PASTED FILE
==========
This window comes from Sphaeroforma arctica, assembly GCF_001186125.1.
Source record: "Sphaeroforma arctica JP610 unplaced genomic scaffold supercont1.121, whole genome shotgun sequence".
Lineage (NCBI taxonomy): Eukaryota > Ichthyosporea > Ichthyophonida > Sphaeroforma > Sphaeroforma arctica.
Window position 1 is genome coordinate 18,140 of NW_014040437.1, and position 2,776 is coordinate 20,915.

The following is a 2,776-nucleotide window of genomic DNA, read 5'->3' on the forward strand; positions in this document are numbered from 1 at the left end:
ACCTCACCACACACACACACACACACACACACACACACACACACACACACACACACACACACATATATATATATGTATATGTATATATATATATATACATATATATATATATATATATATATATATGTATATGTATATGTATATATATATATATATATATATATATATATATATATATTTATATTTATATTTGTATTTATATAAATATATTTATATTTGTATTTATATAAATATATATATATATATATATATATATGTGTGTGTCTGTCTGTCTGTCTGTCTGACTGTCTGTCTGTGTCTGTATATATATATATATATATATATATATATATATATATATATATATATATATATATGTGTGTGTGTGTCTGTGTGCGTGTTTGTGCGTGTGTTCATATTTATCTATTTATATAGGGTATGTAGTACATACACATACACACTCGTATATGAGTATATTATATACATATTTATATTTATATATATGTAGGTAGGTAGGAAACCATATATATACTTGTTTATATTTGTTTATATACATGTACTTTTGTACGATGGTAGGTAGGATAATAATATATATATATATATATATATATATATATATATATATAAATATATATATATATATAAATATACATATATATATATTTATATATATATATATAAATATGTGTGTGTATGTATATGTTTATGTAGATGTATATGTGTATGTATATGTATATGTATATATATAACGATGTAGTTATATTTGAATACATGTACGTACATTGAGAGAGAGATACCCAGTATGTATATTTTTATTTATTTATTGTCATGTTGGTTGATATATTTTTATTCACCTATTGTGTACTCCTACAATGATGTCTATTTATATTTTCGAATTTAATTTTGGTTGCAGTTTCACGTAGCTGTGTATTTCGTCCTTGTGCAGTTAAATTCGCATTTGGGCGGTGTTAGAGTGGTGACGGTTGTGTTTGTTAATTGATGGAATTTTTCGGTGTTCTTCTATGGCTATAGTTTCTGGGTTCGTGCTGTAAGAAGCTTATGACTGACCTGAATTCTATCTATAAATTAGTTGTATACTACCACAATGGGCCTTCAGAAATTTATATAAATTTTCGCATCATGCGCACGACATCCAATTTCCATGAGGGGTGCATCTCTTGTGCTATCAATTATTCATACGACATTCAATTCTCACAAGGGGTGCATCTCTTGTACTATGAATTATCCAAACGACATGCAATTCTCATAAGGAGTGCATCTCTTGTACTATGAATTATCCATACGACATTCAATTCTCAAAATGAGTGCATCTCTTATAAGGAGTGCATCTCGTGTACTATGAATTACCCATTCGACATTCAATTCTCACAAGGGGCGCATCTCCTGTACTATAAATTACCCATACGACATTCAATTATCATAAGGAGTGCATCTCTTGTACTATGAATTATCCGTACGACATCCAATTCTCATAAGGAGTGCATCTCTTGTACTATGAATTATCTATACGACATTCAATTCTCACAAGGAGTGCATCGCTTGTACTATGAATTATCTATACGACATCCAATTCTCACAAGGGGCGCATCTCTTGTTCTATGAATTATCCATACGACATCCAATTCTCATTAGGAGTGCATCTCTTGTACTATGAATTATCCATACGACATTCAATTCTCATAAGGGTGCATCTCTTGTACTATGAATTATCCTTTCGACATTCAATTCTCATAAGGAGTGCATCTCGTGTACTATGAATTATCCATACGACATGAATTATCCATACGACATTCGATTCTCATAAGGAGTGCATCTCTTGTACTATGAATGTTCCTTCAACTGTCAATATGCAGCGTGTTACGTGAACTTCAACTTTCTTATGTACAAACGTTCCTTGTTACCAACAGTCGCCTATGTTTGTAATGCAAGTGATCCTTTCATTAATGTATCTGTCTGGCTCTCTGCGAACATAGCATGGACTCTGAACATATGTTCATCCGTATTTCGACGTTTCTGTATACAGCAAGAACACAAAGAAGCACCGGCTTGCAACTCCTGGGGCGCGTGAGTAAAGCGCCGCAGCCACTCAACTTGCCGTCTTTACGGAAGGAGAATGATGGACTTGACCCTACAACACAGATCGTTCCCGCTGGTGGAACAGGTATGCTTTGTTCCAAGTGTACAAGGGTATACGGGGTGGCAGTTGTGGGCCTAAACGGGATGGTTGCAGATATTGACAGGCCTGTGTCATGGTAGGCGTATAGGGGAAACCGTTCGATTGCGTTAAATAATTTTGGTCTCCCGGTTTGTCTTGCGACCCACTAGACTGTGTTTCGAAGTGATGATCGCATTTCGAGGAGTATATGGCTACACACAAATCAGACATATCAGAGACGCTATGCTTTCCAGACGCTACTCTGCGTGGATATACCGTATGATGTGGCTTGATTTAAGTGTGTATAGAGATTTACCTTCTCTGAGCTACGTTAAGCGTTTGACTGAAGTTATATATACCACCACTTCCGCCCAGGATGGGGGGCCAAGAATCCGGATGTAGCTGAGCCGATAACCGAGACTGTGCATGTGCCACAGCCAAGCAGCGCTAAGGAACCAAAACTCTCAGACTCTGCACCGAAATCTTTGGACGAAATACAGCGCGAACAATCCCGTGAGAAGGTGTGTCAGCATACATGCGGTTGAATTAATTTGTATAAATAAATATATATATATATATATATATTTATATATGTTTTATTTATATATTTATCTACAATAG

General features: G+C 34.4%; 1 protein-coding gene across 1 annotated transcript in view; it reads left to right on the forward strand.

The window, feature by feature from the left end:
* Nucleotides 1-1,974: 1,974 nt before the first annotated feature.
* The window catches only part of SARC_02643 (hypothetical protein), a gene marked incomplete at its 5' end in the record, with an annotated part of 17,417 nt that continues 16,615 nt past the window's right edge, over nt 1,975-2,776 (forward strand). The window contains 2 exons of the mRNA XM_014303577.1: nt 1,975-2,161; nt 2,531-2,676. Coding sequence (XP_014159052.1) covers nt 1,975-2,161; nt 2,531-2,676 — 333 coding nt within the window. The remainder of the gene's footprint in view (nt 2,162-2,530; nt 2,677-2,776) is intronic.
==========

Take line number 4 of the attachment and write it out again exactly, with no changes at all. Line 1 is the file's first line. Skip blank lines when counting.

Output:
Window position 1 is genome coordinate 18,140 of NW_014040437.1, and position 2,776 is coordinate 20,915.